Beefy Boxes and Bandwidth Generously Provided by pair Networks
There's more than one way to do things
 
PerlMonks  

Passing two arrays to a subroutine

by gandhit (Initiate)
on Sep 27, 2010 at 10:34 UTC ( #862178=perlquestion: print w/ replies, xml ) Need Help??
gandhit has asked for the wisdom of the Perl Monks concerning the following question:

I am trying to pass two different arrays to subroutine in same file. First array @act_table is two dimentional array and another is simple array (@colm)

Below is my code :
for ($h=1; $h<=$arg[1]; $h++) { my @colm; for ($t=1;$t<=$arg[2];$t++) { push @colm, $act_table[$t][$h]; } Column(@act_table,@colm); } for ($i=1; $i<=$arg[2]; $i++) { for ($n=1;$n<=$arg[1];$n++) { #print" $table_arr[$i][$n]"; } } sub Column { no warnings; my @actcol=@_; my @col=@_; $colno++; print "In column : $colno\n"; foreach $_ (@col) { print "$_\n "; $_=~s/(<Tc(?:\s?\;?\s?\;?\d?)?>)(.*)/Entity_convert($2)/eg; $_= ThinSpace($_); #print "***************** $_\n"; } }

When i print @col trough foreach loop i get garbage values first and then actual values

This is really urgent. Can anybody please tell me what going wrong in my code?

Thanks in advance

Comment on Passing two arrays to a subroutine
Download Code
Re: Passing two arrays to a subroutine
by tinita (Parson) on Sep 27, 2010 at 11:16 UTC
    you cannot pass two arrays to a subroutine without loosing the information which entry belongs to which array. a subroutine call flattens array contents to a long list.
    best way usually is to pass references of the arrays.
    Column(\@act_table, \@colm); sub Column { my ($actcol, $col) = @_; # now iterate over @$col instead of @col }
    perlsub perlref

    update: seems to be a crosspost: http://perlguru.com/gforum.cgi?post=49360
Re: Passing two arrays to a subroutine
by cdarke (Prior) on Sep 27, 2010 at 11:18 UTC
    Use references. You cannot pass more than one array (or hash) without using a reference.
    Column(\@act_table,\@colm); ... sub Column { no warnings; my $actcol = shift; my $col = = shift; $colno++; print "In column : $colno\n"; foreach (@$col) { print "$_\n "; $_=~s/(<Tc(?:\s?\;?\s?\;?\d?)?>)(.*)/Entity_convert($2)/eg; $_= ThinSpace($_); #print "***************** $_\n"; } }
    You are not using @actcol in the subroutine, so why are you passing it?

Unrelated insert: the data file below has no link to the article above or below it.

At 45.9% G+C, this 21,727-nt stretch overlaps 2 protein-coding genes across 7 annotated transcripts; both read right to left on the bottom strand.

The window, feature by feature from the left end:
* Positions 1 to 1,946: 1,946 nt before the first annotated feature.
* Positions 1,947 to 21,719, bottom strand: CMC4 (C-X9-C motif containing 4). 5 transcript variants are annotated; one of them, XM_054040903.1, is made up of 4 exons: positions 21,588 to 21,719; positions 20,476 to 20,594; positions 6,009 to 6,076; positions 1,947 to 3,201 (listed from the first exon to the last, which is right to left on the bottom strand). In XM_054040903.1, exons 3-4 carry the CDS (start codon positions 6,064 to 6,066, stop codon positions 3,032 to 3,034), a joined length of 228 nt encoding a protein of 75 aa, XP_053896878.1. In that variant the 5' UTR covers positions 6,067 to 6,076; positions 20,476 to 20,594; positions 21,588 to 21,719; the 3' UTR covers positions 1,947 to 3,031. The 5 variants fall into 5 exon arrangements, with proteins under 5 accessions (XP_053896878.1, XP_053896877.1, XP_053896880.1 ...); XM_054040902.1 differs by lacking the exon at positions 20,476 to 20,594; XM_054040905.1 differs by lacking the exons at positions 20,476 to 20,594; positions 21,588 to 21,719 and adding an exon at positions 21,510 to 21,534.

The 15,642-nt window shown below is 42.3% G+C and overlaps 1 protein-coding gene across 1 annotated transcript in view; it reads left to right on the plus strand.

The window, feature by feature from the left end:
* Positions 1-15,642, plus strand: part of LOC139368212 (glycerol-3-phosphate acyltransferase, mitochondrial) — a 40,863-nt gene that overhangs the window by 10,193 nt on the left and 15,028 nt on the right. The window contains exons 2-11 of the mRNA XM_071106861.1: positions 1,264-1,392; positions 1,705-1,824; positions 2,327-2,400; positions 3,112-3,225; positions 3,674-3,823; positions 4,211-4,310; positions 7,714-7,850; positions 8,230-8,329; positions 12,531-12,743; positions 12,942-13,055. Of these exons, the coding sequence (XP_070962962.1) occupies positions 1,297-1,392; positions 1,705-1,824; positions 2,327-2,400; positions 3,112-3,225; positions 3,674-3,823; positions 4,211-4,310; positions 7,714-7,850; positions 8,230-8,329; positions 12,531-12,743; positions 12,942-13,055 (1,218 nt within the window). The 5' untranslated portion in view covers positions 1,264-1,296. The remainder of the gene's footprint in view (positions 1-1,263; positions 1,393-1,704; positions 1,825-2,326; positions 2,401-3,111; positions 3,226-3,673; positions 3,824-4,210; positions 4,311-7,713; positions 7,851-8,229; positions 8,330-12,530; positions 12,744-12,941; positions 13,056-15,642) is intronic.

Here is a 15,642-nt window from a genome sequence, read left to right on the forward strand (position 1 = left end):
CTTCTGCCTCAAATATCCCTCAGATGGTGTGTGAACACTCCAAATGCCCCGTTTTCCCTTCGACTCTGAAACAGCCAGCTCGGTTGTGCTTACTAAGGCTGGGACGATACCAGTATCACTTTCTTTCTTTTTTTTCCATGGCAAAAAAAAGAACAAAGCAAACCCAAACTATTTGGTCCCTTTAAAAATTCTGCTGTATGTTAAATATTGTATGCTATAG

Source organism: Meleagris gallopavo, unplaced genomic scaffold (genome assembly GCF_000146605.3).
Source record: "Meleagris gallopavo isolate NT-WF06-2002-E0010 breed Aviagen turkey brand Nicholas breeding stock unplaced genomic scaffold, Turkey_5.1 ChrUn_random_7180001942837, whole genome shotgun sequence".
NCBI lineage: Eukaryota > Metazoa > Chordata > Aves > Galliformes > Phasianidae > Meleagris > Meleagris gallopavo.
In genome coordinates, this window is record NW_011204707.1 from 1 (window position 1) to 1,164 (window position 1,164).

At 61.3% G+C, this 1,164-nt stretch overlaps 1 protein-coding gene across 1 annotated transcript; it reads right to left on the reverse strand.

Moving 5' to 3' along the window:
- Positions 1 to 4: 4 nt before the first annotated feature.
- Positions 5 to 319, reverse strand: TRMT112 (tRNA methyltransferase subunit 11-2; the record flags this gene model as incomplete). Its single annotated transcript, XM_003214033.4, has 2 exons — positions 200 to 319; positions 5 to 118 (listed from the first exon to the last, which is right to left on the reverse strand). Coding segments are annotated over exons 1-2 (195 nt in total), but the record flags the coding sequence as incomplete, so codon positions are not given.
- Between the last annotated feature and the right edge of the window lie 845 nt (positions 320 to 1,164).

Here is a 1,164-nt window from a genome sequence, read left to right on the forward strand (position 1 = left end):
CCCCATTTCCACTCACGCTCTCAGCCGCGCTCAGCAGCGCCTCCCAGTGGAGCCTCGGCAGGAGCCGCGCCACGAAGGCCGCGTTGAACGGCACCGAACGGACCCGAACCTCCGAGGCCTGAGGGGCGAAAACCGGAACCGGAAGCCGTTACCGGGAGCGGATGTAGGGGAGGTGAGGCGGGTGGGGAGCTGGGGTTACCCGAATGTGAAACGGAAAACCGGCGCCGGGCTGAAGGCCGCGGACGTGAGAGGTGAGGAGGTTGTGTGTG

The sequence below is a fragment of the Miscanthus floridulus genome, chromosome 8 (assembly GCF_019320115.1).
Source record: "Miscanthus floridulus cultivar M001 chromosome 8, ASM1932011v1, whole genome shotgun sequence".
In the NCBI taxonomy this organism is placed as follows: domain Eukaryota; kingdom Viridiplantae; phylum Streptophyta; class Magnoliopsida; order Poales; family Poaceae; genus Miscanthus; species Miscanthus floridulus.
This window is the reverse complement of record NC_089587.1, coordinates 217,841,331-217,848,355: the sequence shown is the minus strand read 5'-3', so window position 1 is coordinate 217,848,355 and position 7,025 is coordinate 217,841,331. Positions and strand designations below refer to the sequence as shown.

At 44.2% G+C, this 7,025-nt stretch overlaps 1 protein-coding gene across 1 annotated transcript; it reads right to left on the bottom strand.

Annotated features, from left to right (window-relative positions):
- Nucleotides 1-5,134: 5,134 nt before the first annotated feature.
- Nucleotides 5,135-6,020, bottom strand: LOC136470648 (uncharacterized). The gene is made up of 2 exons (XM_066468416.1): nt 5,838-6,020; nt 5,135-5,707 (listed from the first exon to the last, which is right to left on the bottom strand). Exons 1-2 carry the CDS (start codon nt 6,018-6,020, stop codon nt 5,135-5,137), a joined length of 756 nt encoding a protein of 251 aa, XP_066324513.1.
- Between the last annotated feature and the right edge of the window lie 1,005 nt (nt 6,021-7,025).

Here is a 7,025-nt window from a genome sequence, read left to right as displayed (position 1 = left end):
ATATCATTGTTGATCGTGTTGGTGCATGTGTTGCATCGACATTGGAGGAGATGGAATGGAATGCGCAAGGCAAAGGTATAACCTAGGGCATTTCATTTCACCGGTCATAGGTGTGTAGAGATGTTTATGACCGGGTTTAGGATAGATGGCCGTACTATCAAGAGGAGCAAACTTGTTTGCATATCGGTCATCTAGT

Update: One reason why you might be getting "garbage values first" is because you are starting your array iteration at index 1 instead of zero.

      Thak you so much for your help

      However when i am passing arrays like this, It is adding one extra $_ in my array

      for ($h=0; $h<=$arg[1]-1; $h++) { my @colm=""; for ($t=0;$t<=$arg[2]-1;$t++) { push @colm, $act_table[$t][$h]; print "***##$act_table[$t][$h]\n"; } Column(\@act_table,\@colm); } } Alnfirstcol (@firstcol); ## Sends first column for alignment to Subro +utine Alnfirstcol #foreach my $item (@firstcol) { #print "$item \n"; #} ## Subroutine : Entity_conv ## Sends cellwise data to Entity module to convert entities ## After entity conversion sends cellwise data ThinSpace subroutine to + add thin space wherever required ## Sends column to Text_Nontext subroutine to evaluate whether column +is contains text data or non text data sub Column { no warnings; my $actcol=shift; my $col=shift; $colno++; foreach (@$col) { print "$_\n"; $_=~s/(<(?:Tr|Tc)(?:\s?\;?\s?\;?\d?)?>)(.*)/$1.Entity_convert( +$2)/eg; } foreach (@$col) { #print "After ## $_\n"; } ThinSpace(\@$col,\@$actcol); return (); }
      Please let me know if i am doing any mistake Thank you
        Using references does not change the array in any way. The problem must lie somewhere else - try to print, or better Data::Dumper, the array at various points in the program.
        BTW, instead of \@$col, you can use just $col.
[Perl 6] Re: Passing two arrays to a subroutine
by moritz (Cardinal) on Sep 27, 2010 at 11:36 UTC
    Contrary to what the others wrote, you can pass two arrays to a function routine - as long you use Perl 6:
    use v6; my @a = 1, 2, 3; my @b = <a b c>; column(@a, @b); sub column(@first, @second) { say "First: @first.join(', ')"; say "Second: @second.join(', ')"; }
    Perl 6 - links to (nearly) everything that is Perl 6.
      So subroutines are called functions in Perl 6? ;-)
      moritz,

      I know you're doing a lot of work on the Perl6 project and keen to raise its profile which is, I'm sure, why you posted that snippet.

      Sadly, I'm not sure what it will achieve. I'd grade myself somewhere between senior novice and junior intermediate and that snippet leaves me cold. Many, if not most, Perl5 coders probably have a similar feeling. "So what?", you'd be entitled to ask, and it would be a fair question.

      If anyone had a question about a Perl6 script would they come to the Monastery? I can't remember seeing any (but I could be wrong on that).

      Anyhows, it may be worth posting a meditation on the relationship between the Monastery and Perl6 to start a discussion on the subject. It is a different language isn't it? I'd be intrested to hear what other monks think. Wouldn't it be best if a Perl6er kicked it off (he says passing the buck)?

      Oh, and I can give you a tip for Perl6: Hurry up. :-)

        maybe we could use the post title to mark such posts. it might not be interesting to perl5 users, it might also not be interesting to perl 6 users, but it's definitely interesting for those who know perl5 and learn perl 6.

        if we mark such posts with something like "perl5 vs perl6" in the title it might become a nice collection of examples what perl5 users want to learn about perl 6.

        I don't want to sound jerk, but what's wrong about Mortiz's answer? How many times somebody asks something and we say "use shell script for that", "use this module instead of that other module" or "do it in C" ?